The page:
Just 249 were built. This one has just 166 miles.
The legacy and the vehicles Carroll Shelby left behind is immense. Today, there's the Ford Mustang Shelby GT500 along with a seemingly endless amount of replica builders. There's also Shelby's own Las Vegas-based company, Shelby American. It's busier and more active than ever. But at around the turn of the century, Shelby decided it was time to design and build a high-performance car entirely in-house. A Mustang or an AC Ace wouldn't be used as the donor car. The final result was the Shelby Series 1, launched in 1999.
Powered by Oldsmobile's 4.0-liter V8 with 320 horsepower and 290 lb-ft of torque, the Series 1 could do the spring from 0 to 60 mph in 4.4 seconds, the quarter-mile in 12.8 seconds at 112 mph, and had a top speed of 170 mph. A six-speed manual channeled power to the rear wheels. Total weight: only 2,650 pounds, just 300 or so pounds heavier than an NB MX-5 Miata.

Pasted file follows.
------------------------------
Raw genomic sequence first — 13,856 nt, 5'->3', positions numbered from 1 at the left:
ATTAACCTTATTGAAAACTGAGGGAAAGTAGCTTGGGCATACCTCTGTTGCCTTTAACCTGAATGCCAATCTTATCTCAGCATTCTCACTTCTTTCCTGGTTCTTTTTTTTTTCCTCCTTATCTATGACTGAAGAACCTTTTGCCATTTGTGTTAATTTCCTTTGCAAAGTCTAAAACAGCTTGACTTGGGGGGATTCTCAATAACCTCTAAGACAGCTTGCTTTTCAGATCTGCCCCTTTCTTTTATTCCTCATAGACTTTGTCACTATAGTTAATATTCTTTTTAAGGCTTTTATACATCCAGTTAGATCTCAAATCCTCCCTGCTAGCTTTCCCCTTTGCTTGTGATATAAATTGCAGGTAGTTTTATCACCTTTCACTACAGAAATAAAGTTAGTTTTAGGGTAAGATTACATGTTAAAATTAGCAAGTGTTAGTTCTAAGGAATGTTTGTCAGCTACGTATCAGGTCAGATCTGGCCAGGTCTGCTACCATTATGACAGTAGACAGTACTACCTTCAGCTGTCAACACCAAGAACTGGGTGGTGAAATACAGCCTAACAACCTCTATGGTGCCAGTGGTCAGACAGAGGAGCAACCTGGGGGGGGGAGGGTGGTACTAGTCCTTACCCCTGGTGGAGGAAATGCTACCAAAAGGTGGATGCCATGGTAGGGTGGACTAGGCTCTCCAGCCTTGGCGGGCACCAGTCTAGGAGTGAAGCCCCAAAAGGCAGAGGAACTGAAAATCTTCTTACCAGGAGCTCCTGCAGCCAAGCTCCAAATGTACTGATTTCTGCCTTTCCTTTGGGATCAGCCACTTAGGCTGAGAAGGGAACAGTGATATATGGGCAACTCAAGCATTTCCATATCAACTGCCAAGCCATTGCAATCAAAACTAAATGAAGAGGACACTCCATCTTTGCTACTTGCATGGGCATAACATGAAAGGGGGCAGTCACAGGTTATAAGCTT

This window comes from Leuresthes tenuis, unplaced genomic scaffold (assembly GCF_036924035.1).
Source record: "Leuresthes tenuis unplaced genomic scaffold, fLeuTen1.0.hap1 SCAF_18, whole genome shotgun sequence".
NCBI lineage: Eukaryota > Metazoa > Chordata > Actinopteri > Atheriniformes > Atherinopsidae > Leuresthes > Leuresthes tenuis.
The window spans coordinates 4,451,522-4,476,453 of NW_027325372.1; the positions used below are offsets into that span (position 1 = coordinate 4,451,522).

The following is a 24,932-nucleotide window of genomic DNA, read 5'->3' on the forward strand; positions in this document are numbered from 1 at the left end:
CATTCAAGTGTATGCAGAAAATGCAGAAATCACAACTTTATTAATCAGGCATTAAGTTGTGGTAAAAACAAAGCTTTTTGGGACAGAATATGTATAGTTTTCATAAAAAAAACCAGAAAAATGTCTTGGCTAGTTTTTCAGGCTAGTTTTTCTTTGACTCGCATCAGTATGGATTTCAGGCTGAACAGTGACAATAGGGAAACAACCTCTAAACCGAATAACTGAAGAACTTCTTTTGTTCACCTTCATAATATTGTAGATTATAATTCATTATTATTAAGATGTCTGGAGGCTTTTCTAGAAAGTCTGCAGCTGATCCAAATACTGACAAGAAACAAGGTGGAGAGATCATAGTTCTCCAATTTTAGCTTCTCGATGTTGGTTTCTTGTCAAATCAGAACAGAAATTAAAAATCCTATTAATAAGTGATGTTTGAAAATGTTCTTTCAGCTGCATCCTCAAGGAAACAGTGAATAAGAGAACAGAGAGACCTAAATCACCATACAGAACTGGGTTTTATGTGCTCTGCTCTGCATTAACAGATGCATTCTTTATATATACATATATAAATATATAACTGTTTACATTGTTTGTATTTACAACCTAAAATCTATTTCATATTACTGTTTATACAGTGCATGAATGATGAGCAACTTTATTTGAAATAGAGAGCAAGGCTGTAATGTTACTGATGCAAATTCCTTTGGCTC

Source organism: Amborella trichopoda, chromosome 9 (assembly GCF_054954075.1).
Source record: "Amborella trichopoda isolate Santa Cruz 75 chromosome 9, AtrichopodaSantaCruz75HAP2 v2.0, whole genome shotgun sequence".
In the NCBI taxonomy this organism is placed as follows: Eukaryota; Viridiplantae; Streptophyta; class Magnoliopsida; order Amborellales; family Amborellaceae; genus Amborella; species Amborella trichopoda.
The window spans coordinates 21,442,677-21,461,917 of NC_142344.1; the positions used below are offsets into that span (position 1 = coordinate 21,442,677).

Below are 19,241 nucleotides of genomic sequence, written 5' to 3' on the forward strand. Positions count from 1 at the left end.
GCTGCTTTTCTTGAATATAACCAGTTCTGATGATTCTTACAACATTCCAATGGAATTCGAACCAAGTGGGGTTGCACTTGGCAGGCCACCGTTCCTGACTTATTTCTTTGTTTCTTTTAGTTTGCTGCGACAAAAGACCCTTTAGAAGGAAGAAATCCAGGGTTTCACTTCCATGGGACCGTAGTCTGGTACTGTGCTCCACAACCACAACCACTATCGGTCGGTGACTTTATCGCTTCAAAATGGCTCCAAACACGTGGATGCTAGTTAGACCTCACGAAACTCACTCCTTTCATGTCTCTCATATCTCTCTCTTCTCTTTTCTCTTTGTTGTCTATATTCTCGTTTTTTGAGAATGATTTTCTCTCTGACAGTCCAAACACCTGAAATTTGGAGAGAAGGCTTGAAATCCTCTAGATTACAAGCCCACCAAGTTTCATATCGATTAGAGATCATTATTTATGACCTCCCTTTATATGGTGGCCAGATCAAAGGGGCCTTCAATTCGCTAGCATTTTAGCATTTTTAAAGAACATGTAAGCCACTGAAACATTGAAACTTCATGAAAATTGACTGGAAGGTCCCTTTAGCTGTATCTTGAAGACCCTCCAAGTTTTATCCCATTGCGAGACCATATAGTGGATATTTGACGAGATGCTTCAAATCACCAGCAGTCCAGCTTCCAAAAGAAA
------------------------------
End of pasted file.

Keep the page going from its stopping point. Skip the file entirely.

The engine wasn't the only thing Shelby sourced from GM; the entire instrument cluster was Pontiac designed, and the CD player and radio were courtesy of Buick. Total production came to 249 examples during the single '99 model year run although more were planned. That didn't initially happen because Shelby American was bought by another company while production was taking place.
But in 2004 that company went bankrupt, so Shelby formed a new company and managed to acquire the Series 1 assets, including the components needed for additional output. Unfortunately, there was a snag involving new federal safety regulations that forced Shelby to build the second production run as component cars only, meaning they lacked an engine and gearbox. It was up to customers to finish the rest.
Those who managed to acquire a first-run Series 1 have typically held on to them hoping they'll increase in value over the years. Although they have not yet achieved the high status enjoyed by Shelby's original crop of Cobras and Mustangs, the Series 1 remains a sought-after collector's item. As usual, some are more valuable than others.
Up for auction on Bring A Trailer is this 1999 example with just 166 miles on its odometer. It boasts carbon fiber and fiberglass bodywork, aluminum chassis, dual-outlet Borla exhaust, and blue vinyl racing stripes. The only noted sign of its age is some paint bleeding on the driver-side rocker panel. As of this writing, the highest bid reached just over $65,000 but there's still nearly a week until the auction concludes.